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Why do white men fear various risks less than women and minorities? Known as the “white-male effect,” this pattern is well documented but poorly understood. This article proposes a new explanation: identityprotective cognition. Putting work on the cultural theory of risk together with work on motivated cognition in social psychology suggests that(More)
The cultural cognition thesis holds that individuals form risk perceptions that reflect their commitments to contested views of the good society. We conducted a study that used the dispute over mandatory HPV vaccination to test the cultural cognition thesis. Although public health officials have recommended that all girls aged 11 or 12 be vaccinated for(More)
How is public opinion towards nanotechnology likely to evolve? The 'familiarity hypothesis' holds that support for nanotechnology will likely grow as awareness of it expands. The basis of this conjecture is opinion polling, which finds that few members of the public claim to know much about nanotechnology, but that those who say they do are substantially(More)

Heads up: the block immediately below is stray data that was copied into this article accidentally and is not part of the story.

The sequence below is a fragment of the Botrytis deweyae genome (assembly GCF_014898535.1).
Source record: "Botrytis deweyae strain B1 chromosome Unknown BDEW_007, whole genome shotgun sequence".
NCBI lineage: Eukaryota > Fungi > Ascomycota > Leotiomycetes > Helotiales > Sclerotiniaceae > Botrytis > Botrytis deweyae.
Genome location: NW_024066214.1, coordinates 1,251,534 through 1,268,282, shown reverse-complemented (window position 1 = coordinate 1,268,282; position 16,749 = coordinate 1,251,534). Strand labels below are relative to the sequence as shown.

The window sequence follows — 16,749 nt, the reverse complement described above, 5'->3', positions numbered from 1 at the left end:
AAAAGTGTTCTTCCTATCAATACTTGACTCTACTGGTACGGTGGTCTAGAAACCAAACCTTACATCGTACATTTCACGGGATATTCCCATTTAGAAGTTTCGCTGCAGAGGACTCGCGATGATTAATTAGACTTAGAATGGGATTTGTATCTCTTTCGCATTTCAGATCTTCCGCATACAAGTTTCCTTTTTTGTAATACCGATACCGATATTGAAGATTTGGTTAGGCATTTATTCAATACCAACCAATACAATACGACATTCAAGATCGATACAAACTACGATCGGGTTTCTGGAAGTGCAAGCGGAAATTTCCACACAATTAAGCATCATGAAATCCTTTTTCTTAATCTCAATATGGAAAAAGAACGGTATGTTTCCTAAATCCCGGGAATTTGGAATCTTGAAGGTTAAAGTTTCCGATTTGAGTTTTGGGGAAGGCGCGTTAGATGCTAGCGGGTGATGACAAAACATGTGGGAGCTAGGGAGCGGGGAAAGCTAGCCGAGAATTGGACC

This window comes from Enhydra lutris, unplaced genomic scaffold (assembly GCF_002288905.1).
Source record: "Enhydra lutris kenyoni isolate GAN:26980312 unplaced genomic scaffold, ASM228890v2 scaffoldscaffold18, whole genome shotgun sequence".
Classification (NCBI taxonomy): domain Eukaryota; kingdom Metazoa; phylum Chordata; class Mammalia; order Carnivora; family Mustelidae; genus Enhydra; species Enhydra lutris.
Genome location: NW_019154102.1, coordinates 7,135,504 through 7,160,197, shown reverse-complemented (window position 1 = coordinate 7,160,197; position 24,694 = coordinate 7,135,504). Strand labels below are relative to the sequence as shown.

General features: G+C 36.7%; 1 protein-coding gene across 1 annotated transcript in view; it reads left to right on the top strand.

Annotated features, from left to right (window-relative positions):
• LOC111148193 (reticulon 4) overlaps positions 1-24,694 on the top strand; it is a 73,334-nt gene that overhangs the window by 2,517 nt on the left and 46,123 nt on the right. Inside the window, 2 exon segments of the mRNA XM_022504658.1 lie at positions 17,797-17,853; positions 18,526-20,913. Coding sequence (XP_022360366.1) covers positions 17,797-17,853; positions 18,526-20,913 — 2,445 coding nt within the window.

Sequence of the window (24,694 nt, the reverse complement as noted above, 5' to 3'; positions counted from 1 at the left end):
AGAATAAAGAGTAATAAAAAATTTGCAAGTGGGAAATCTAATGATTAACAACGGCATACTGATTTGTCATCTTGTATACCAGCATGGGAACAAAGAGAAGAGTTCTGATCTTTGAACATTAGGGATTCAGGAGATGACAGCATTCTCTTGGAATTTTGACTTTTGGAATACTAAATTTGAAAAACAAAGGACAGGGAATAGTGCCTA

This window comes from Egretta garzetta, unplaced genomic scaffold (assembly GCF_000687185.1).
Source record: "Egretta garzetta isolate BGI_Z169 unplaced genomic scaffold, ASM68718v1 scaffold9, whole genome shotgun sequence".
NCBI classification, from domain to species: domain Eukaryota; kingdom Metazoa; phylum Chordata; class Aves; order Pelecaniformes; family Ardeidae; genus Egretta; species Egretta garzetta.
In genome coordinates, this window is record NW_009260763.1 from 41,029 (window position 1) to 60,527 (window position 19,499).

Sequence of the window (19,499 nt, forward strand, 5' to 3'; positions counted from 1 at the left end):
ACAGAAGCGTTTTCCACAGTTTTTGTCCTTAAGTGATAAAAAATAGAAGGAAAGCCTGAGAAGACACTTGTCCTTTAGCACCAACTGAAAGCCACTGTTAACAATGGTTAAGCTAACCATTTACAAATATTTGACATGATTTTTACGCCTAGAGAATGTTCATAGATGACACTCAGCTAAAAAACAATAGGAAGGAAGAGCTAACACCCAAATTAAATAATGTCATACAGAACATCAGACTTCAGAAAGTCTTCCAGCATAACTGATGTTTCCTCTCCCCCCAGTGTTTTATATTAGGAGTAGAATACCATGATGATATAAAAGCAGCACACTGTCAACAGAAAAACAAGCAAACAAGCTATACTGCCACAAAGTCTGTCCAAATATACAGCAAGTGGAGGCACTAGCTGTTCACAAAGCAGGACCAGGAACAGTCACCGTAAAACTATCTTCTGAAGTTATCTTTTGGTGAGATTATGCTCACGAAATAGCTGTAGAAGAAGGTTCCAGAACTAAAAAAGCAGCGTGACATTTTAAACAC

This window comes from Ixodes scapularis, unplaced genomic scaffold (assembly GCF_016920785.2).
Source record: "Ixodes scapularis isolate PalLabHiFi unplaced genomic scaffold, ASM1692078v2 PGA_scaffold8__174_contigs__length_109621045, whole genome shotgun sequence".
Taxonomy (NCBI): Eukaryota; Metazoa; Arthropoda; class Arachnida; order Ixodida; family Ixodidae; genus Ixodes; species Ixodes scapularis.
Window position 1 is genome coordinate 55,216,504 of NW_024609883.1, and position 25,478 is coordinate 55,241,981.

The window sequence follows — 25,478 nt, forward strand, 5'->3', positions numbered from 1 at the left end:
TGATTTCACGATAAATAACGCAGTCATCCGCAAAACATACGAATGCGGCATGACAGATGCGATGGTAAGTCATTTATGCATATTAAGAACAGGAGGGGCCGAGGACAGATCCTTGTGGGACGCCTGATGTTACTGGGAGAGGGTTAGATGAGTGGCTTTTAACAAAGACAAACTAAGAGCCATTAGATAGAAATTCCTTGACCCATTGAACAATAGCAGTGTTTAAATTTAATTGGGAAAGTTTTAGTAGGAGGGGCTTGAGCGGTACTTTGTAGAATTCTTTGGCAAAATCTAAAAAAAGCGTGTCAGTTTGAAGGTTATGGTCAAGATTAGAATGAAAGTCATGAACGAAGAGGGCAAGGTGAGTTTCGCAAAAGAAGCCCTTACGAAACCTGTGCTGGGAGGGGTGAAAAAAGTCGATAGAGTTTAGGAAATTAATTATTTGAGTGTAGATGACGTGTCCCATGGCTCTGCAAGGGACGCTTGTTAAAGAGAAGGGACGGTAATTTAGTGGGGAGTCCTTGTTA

This project explores how organizational endorsements influence voter attitudes during initiative elections. Building on the heuristic–systematic model (Chaiken, 1980; Chen & Chaiken, 1999), we propose that voters use organizational endorsements as heuristic cues to help them develop their attitudes toward initiatives. It is hypothesized that the influence(More)
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